The Importance of Oceanic Editors: An Interview with Angela Rawlings  

This is part of our special feature, New Nordic Voices.


During the last couple of years, I have had the privilege to work alongside Canadian-Icelandic poet and artist Angela Rawlings as both an editor and a curator, experiencing first hand the brilliance, commitment and utmost kindness she brings to everything she does. Our collaborations have played out from poetry readings at small, crowded Berlin art spaces to meditative performances of endurance on Norwegian foreshores. Rawlings has generously (and patiently) accepted my sometimes ludicrous curatorial suggestions, such as reading poetry to a stressed-out chestnut tree at the Danish music festival Roskilde Festival (followed by a tarot session for the tree), auditioning to marry a frog and sharing bacteria with a so called SCOBY, during an impromptu kombucha ritual. Our conversations have sprouted around questions of more-than-human poetics and the im/possibilities of co-authoring with nonhuman entities such as animals, waters, currents, landscapes.

—Ida Bencke for EuropeNow


EuropeNow Your practice — whether poetic, artistic or academic — is radically multi- or interdisciplinary and deeply experimental. What I find especially striking about your work is how it animates and activates bodies in various ways: through pleasure, shock, movement. You attempt to enter into conversations with precarious non-human others, such as polluted landscapes through embodied encounters always deeply entangled in languages(s). Can you tell me a little bit about the role different kinds of bodies play in your work, and their relation to language and knowledge?

Visual poem excerpted from Gibber. Credit: Angela Rawlings, 2012.


Angela Rawlings I’ll preface my response with two legal precedents that were set within government-run natural resource management frameworks in the past ten years. In 2010, Bolivia introduced its legislature Ley de Derechos de la Madre Tierra (Law of the Rights of Mother Earth), which declared earth and its life-systems as titleholders of inherent rights. In 2017, a Maori community won their case to have the Whanganui River awarded the status of a living entity, which would equate its rights with those of humans under New Zealand law. These legal precedents underscore the rights of more-than-human bodies, coupled with a respect for ecosystems as having their own inherent value beyond what resources they offer humans. This parallels an ecopoethics driving my work, where languaging and relating and bodies and knowledge-building aren’t solely human domain but multi-entity activities.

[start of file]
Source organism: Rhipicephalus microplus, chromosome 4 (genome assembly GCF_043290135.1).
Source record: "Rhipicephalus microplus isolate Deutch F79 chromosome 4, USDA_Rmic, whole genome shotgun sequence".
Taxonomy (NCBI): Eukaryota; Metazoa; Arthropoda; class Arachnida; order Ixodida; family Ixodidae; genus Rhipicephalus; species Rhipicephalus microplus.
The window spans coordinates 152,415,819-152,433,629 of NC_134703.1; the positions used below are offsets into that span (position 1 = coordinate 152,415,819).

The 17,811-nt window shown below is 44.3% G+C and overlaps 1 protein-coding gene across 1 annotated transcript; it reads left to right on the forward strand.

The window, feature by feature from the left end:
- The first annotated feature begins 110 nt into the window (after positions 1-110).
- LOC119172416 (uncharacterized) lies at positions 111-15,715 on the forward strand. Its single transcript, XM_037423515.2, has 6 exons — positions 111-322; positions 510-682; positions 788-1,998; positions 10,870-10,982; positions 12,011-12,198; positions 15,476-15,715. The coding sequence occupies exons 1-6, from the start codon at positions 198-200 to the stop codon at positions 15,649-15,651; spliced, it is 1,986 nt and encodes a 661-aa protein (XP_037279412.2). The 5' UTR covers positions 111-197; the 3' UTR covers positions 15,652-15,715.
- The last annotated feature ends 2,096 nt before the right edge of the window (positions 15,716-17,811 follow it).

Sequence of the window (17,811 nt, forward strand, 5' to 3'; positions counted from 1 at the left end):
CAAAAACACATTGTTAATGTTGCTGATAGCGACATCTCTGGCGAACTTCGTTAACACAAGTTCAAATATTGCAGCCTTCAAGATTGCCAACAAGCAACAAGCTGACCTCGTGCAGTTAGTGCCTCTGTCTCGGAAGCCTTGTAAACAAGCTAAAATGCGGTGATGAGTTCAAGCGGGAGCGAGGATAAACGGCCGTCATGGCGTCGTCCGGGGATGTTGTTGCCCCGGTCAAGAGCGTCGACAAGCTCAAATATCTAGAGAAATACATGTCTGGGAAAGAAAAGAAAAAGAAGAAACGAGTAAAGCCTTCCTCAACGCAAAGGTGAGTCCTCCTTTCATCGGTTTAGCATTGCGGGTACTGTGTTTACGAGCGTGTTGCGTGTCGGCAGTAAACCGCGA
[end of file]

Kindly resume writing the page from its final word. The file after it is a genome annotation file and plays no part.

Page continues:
Are our bodies ours? Possession, in English: a sense of ownership, and/or to be taken over by another… The domination present in the former meaning (to own), the seduction and/or illness inherent in the latter (to be bewitched). How does reconfiguring one’s notion of what a body is help to relate to how bodies co-exist? Who has a body, what constitutes a body, what bodies have what rights?

A mountain as a body, an ecosystem as a body, a bay as a body and an ocean as a body. A virus as a body, a word as a body, a fish as a body, sky as body, body of weather, body of work, body of lake, body of advice, body of knowledge, body of eelgrass, body of mussel, body of river, body of proof, body of egg, body of evidence, fruiting body of mushroom, body of opinion, body of text, human as a body, galaxy as a body.